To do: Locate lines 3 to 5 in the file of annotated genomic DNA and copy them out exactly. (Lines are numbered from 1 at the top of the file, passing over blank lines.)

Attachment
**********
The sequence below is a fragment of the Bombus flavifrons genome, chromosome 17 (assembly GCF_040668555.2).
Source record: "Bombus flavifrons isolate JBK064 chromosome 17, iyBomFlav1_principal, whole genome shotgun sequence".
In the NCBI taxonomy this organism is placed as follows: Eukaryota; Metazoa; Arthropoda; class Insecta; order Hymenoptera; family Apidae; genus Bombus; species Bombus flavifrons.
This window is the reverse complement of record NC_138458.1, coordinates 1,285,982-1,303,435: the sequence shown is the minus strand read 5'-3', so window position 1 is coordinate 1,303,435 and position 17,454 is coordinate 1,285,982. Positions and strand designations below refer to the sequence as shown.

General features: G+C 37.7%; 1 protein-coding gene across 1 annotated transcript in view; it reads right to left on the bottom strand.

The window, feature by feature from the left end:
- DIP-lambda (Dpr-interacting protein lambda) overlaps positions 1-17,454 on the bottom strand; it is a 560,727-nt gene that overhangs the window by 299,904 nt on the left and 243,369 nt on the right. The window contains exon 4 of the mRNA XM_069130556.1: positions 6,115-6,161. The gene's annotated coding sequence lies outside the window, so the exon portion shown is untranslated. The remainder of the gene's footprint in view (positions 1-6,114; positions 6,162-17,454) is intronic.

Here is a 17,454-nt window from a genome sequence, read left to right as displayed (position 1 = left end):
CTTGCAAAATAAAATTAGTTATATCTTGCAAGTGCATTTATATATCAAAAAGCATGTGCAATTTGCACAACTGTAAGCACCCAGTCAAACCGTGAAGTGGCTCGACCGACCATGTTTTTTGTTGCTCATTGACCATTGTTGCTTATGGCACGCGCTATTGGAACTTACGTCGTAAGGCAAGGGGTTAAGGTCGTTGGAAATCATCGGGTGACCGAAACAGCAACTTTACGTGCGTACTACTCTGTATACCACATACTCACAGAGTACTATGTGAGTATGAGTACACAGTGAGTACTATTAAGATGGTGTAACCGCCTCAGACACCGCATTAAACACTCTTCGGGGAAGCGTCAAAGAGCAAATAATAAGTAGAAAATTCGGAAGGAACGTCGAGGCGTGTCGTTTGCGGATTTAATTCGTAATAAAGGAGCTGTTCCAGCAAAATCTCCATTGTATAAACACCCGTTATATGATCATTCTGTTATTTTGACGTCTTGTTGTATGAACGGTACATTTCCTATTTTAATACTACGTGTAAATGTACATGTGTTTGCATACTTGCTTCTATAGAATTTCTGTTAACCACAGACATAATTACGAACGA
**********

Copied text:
In the NCBI taxonomy this organism is placed as follows: Eukaryota; Metazoa; Arthropoda; class Insecta; order Hymenoptera; family Apidae; genus Bombus; species Bombus flavifrons.
This window is the reverse complement of record NC_138458.1, coordinates 1,285,982-1,303,435: the sequence shown is the minus strand read 5'-3', so window position 1 is coordinate 1,303,435 and position 17,454 is coordinate 1,285,982. Positions and strand designations below refer to the sequence as shown.

General features: G+C 37.7%; 1 protein-coding gene across 1 annotated transcript in view; it reads right to left on the bottom strand.